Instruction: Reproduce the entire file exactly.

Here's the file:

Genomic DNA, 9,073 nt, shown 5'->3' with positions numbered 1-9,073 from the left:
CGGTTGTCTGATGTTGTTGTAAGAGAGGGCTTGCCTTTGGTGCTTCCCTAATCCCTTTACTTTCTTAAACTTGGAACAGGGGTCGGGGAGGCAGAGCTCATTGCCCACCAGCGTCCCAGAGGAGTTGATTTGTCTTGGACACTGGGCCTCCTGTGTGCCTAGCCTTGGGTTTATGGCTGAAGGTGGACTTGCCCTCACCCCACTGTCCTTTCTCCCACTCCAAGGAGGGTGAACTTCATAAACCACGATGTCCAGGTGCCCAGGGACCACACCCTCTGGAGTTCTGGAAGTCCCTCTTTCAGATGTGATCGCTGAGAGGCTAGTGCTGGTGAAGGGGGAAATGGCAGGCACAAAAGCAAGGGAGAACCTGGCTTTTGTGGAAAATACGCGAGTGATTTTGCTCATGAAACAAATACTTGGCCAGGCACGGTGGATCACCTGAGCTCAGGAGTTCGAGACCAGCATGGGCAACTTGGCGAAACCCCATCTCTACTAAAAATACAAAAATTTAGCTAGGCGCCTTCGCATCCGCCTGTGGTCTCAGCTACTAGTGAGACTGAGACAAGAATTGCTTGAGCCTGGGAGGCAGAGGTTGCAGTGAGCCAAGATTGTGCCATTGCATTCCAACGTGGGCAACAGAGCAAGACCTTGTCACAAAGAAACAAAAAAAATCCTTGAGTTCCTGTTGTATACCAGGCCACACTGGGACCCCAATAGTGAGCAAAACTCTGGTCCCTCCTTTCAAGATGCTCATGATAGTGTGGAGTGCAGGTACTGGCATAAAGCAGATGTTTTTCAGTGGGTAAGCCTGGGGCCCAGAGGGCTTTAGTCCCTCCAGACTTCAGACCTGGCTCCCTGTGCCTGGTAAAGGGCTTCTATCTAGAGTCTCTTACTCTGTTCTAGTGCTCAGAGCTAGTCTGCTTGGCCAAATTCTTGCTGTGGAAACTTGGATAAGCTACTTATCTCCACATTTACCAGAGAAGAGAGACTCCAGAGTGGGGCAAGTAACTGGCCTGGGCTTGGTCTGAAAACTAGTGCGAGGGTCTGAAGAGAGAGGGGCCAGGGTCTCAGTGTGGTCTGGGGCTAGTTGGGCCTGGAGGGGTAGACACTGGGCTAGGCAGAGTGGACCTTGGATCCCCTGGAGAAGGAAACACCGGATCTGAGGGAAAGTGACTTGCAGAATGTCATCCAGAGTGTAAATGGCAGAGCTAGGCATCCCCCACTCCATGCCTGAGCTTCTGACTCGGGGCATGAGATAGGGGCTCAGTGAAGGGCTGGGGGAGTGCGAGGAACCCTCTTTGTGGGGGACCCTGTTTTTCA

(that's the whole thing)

Genomic DNA, 9,073 nt, shown 5'->3' with positions numbered 1-9,073 from the left:
CGGTTGTCTGATGTTGTTGTAAGAGAGGGCTTGCCTTTGGTGCTTCCCTAATCCCTTTACTTTCTTAAACTTGGAACAGGGGTCGGGGAGGCAGAGCTCATTGCCCACCAGCGTCCCAGAGGAGTTGATTTGTCTTGGACACTGGGCCTCCTGTGTGCCTAGCCTTGGGTTTATGGCTGAAGGTGGACTTGCCCTCACCCCACTGTCCTTTCTCCCACTCCAAGGAGGGTGAACTTCATAAACCACGATGTCCAGGTGCCCAGGGACCACACCCTCTGGAGTTCTGGAAGTCCCTCTTTCAGATGTGATCGCTGAGAGGCTAGTGCTGGTGAAGGGGGAAATGGCAGGCACAAAAGCAAGGGAGAACCTGGCTTTTGTGGAAAATACGCGAGTGATTTTGCTCATGAAACAAATACTTGGCCAGGCACGGTGGATCACCTGAGCTCAGGAGTTCGAGACCAGCATGGGCAACTTGGCGAAACCCCATCTCTACTAAAAATACAAAAATTTAGCTAGGCGCCTTCGCATCCGCCTGTGGTCTCAGCTACTAGTGAGACTGAGACAAGAATTGCTTGAGCCTGGGAGGCAGAGGTTGCAGTGAGCCAAGATTGTGCCATTGCATTCCAACGTGGGCAACAGAGCAAGACCTTGTCACAAAGAAACAAAAAAAATCCTTGAGTTCCTGTTGTATACCAGGCCACACTGGGACCCCAATAGTGAGCAAAACTCTGGTCCCTCCTTTCAAGATGCTCATGATAGTGTGGAGTGCAGGTACTGGCATAAAGCAGATGTTTTTCAGTGGGTAAGCCTGGGGCCCAGAGGGCTTTAGTCCCTCCAGACTTCAGACCTGGCTCCCTGTGCCTGGTAAAGGGCTTCTATCTAGAGTCTCTTACTCTGTTCTAGTGCTCAGAGCTAGTCTGCTTGGCCAAATTCTTGCTGTGGAAACTTGGATAAGCTACTTATCTCCACATTTACCAGAGAAGAGAGACTCCAGAGTGGGGCAAGTAACTGGCCTGGGCTTGGTCTGAAAACTAGTGCGAGGGTCTGAAGAGAGAGGGGCCAGGGTCTCAGTGTGGTCTGGGGCTAGTTGGGCCTGGAGGGGTAGACACTGGGCTAGGCAGAGTGGACCTTGGATCCCCTGGAGAAGGAAACACCGGATCTGAGGGAAAGTGACTTGCAGAATGTCATCCAGAGTGTAAATGGCAGAGCTAGGCATCCCCCACTCCATGCCTGAGCTTCTGACTCGGGGCATGAGATAGGGGCTCAGTGAAGGGCTGGGGGAGTGCGAGGAACCCTCTTTGTGGGGGACCCTGTTTTTCA